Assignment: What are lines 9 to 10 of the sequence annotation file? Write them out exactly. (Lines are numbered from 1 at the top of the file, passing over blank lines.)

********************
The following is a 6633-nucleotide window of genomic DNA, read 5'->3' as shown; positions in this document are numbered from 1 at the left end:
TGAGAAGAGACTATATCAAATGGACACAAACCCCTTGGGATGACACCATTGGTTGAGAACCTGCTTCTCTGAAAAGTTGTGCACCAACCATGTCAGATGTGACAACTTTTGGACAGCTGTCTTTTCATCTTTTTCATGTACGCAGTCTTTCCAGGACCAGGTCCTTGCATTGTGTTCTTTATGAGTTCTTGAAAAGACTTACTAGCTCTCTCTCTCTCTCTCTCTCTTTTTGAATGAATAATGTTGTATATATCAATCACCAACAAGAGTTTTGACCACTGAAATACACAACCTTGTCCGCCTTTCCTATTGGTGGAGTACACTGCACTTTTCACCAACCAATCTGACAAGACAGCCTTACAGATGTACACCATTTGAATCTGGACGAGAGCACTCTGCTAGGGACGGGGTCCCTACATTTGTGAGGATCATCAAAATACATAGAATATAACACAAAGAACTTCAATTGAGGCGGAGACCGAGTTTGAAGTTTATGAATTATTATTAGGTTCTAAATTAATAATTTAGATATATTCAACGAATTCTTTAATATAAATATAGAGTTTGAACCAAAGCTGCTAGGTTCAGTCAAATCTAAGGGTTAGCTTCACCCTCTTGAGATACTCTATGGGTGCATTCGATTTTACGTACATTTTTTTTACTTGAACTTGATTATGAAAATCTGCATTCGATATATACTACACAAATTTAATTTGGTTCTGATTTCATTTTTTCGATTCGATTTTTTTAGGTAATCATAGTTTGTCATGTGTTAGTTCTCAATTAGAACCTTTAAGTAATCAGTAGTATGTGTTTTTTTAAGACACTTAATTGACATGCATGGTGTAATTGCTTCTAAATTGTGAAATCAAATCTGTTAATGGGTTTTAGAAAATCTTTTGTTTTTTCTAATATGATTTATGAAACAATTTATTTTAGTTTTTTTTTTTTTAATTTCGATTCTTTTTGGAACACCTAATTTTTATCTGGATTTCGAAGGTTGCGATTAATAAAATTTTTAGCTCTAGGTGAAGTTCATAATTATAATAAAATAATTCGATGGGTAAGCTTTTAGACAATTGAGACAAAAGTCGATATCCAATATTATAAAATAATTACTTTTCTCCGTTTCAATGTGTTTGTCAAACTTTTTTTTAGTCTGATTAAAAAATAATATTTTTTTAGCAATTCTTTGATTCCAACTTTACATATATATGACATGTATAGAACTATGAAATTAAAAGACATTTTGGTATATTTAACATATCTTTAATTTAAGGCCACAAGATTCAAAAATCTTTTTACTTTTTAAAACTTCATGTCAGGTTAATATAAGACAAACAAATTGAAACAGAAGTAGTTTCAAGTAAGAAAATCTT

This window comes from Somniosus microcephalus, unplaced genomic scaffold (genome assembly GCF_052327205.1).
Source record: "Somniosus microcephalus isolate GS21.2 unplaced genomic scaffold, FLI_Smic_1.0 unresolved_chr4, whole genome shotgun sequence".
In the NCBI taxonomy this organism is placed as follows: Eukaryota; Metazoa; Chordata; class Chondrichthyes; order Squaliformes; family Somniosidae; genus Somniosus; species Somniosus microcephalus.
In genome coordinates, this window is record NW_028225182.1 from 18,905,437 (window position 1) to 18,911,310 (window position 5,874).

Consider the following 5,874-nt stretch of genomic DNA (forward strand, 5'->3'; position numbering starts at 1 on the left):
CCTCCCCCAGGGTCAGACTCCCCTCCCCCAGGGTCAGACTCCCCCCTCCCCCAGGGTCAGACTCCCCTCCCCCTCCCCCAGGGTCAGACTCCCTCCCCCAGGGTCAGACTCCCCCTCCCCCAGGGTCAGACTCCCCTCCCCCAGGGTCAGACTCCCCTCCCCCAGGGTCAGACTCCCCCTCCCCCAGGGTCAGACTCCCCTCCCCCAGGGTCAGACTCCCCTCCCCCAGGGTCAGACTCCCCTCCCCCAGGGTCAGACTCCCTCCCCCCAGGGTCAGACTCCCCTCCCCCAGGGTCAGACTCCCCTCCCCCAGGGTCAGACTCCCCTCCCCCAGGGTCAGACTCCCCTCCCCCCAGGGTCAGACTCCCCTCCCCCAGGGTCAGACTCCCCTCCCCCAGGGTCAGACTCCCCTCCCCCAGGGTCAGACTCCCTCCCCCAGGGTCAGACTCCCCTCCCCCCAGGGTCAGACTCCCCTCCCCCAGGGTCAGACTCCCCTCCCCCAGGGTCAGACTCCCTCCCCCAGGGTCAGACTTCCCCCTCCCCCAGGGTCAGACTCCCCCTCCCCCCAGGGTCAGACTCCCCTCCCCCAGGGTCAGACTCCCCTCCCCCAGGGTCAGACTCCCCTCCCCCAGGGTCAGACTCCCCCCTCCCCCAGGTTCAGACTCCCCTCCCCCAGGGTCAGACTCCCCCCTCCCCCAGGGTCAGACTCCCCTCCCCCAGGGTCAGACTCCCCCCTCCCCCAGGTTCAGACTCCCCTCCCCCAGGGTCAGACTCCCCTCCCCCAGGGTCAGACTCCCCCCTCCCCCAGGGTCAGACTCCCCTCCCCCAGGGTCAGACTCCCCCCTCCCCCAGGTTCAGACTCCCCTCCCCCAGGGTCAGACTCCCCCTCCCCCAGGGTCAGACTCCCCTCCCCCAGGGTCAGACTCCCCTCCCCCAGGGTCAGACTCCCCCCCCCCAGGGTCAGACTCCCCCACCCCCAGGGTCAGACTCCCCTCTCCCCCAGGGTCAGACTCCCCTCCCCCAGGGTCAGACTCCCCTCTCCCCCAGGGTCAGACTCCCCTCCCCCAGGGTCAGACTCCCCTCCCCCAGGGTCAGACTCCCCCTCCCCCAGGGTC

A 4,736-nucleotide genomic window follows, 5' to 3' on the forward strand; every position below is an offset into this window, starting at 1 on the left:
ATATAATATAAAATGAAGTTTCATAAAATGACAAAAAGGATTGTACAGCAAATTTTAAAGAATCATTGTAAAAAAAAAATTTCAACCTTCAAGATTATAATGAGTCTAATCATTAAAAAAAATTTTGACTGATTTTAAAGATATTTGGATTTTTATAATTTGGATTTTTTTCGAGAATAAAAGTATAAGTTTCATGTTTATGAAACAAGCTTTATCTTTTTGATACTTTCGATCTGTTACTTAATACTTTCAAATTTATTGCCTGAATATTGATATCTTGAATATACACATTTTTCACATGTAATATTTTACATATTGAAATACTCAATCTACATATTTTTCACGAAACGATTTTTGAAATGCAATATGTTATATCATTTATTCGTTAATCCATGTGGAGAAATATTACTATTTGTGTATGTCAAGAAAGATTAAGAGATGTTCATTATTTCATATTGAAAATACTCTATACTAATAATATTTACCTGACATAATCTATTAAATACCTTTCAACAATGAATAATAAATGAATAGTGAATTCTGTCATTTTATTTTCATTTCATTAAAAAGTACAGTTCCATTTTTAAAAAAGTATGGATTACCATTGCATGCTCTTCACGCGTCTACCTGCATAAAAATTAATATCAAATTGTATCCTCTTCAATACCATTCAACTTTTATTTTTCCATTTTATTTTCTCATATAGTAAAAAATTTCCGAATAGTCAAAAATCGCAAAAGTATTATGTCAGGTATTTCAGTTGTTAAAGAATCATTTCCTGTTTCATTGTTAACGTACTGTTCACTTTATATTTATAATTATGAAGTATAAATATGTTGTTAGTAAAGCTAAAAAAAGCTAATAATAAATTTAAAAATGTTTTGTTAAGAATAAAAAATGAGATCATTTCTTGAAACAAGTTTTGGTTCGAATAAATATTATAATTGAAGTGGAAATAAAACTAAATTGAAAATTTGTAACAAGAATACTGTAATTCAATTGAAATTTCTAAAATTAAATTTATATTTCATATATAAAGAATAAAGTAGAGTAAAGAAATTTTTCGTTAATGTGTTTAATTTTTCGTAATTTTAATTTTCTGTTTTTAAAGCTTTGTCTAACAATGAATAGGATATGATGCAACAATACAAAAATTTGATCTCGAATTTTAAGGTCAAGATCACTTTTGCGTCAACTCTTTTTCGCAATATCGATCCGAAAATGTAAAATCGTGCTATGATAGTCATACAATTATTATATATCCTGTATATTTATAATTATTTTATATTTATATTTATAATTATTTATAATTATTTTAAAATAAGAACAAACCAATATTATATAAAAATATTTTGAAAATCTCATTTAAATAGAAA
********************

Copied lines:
A 4,736-nucleotide genomic window follows, 5' to 3' on the forward strand; every position below is an offset into this window, starting at 1 on the left:
ATATAATATAAAATGAAGTTTCATAAAATGACAAAAAGGATTGTACAGCAAATTTTAAAGAATCATTGTAAAAAAAAAATTTCAACCTTCAAGATTATAATGAGTCTAATCATTAAAAAAAATTTTGACTGATTTTAAAGATATTTGGATTTTTATAATTTGGATTTTTTTCGAGAATAAAAGTATAAGTTTCATGTTTATGAAACAAGCTTTATCTTTTTGATACTTTCGATCTGTTACTTAATACTTTCAAATTTATTGCCTGAATATTGATATCTTGAATATACACATTTTTCACATGTAATATTTTACATATTGAAATACTCAATCTACATATTTTTCACGAAACGATTTTTGAAATGCAATATGTTATATCATTTATTCGTTAATCCATGTGGAGAAATATTACTATTTGTGTATGTCAAGAAAGATTAAGAGATGTTCATTATTTCATATTGAAAATACTCTATACTAATAATATTTACCTGACATAATCTATTAAATACCTTTCAACAATGAATAATAAATGAATAGTGAATTCTGTCATTTTATTTTCATTTCATTAAAAAGTACAGTTCCATTTTTAAAAAAGTATGGATTACCATTGCATGCTCTTCACGCGTCTACCTGCATAAAAATTAATATCAAATTGTATCCTCTTCAATACCATTCAACTTTTATTTTTCCATTTTATTTTCTCATATAGTAAAAAATTTCCGAATAGTCAAAAATCGCAAAAGTATTATGTCAGGTATTTCAGTTGTTAAAGAATCATTTCCTGTTTCATTGTTAACGTACTGTTCACTTTATATTTATAATTATGAAGTATAAATATGTTGTTAGTAAAGCTAAAAAAAGCTAATAATAAATTTAAAAATGTTTTGTTAAGAATAAAAAATGAGATCATTTCTTGAAACAAGTTTTGGTTCGAATAAATATTATAATTGAAGTGGAAATAAAACTAAATTGAAAATTTGTAACAAGAATACTGTAATTCAATTGAAATTTCTAAAATTAAATTTATATTTCATATATAAAGAATAAAGTAGAGTAAAGAAATTTTTCGTTAATGTGTTTAATTTTTCGTAATTTTAATTTTCTGTTTTTAAAGCTTTGTCTAACAATGAATAGGATATGATGCAACAATACAAAAATTTGATCTCGAATTTTAAGGTCAAGATCACTTTTGCGTCAACTCTTTTTCGCAATATCGATCCGAAAATGTAAAATCGTGCTATGATAGTCATACAATTATTATATATCCTGTATATTTATAATTATTTTATATTTATATTTATAATTATTTATAATTATTTTAAAATAAGAACAAACCAATATTATATAAAAATATTTTGAAAATCTCATTTAAATAGAAA